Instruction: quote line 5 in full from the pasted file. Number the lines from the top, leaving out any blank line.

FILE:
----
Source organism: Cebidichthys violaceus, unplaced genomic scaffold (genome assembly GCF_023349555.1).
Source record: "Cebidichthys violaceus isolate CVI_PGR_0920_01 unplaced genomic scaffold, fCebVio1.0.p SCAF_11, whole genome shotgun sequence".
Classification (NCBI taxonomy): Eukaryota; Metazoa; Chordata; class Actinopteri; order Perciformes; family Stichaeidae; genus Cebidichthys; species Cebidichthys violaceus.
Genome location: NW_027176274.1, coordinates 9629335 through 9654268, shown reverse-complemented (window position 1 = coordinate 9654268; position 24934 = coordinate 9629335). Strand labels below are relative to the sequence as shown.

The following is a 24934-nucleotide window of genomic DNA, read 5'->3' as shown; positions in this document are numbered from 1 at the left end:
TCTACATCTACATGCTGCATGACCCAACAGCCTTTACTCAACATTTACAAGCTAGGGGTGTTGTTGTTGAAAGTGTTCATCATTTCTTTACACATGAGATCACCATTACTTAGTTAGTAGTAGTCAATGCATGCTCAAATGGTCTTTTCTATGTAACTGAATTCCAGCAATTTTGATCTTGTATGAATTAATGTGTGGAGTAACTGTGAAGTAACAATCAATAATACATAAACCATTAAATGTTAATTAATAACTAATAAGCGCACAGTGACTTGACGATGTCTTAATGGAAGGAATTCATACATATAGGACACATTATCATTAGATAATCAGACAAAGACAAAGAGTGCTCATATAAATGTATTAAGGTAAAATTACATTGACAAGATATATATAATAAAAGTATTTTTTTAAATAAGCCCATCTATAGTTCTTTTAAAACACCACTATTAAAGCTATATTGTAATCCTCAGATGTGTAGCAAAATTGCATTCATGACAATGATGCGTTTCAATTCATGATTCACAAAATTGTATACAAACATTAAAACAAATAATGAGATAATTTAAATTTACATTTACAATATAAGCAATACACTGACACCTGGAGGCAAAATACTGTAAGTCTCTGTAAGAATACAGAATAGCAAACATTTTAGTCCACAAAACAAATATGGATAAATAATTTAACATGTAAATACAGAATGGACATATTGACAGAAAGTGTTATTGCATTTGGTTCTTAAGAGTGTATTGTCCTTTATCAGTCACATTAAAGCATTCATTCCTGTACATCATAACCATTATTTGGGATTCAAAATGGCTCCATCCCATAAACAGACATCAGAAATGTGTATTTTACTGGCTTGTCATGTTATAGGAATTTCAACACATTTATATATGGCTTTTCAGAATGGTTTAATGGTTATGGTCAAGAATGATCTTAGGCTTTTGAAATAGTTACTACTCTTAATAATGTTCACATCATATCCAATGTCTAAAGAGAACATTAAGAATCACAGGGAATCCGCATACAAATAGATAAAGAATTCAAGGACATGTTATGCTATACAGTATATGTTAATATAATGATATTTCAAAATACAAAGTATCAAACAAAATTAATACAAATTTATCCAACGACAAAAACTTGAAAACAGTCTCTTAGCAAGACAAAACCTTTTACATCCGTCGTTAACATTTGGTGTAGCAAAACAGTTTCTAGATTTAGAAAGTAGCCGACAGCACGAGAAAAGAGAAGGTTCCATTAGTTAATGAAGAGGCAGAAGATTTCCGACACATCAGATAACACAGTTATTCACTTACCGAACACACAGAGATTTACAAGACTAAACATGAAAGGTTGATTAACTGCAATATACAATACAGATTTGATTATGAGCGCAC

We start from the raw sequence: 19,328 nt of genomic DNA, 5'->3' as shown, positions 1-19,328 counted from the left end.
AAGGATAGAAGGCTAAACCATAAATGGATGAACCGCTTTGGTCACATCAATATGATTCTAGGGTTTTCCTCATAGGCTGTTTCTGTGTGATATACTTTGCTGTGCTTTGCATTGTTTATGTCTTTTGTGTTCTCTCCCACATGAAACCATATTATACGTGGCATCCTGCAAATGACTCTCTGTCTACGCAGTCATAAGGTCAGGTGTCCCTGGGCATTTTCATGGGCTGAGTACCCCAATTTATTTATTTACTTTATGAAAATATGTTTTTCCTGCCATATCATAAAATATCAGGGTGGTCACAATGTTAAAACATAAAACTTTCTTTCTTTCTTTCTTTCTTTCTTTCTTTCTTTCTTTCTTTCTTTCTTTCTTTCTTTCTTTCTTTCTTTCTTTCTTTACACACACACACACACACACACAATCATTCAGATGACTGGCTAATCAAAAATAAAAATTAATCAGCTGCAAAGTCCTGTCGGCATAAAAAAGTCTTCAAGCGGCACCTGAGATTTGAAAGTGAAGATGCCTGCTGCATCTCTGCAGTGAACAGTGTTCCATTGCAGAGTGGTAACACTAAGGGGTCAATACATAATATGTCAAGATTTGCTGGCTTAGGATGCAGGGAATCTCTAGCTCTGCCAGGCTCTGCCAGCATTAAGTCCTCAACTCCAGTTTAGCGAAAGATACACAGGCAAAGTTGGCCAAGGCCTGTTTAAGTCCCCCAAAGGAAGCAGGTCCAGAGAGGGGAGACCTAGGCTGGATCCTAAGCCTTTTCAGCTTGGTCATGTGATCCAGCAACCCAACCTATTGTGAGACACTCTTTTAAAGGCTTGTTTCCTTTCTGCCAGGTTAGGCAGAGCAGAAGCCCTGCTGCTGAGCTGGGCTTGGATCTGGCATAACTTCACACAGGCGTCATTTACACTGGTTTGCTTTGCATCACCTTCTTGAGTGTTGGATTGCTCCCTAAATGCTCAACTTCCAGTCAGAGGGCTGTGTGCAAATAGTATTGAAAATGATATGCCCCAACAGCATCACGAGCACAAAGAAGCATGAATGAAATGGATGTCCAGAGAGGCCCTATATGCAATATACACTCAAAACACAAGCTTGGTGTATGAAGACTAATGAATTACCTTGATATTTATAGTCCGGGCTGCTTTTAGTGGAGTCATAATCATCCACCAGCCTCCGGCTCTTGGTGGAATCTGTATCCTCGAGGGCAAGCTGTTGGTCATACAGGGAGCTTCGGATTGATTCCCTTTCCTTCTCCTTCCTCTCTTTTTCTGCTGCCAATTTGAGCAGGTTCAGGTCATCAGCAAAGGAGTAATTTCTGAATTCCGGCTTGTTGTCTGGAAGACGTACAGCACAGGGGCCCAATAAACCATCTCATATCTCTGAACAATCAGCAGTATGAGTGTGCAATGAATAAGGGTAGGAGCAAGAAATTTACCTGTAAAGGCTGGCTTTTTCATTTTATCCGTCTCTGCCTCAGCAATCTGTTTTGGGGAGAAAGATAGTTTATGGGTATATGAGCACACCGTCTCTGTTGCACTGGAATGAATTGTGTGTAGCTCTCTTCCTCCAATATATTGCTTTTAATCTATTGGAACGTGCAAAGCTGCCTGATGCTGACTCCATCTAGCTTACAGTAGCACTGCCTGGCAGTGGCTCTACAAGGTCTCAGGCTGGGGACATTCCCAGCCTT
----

The following is a 24934-nucleotide window of genomic DNA, read 5'->3' as shown; positions in this document are numbered from 1 at the left end: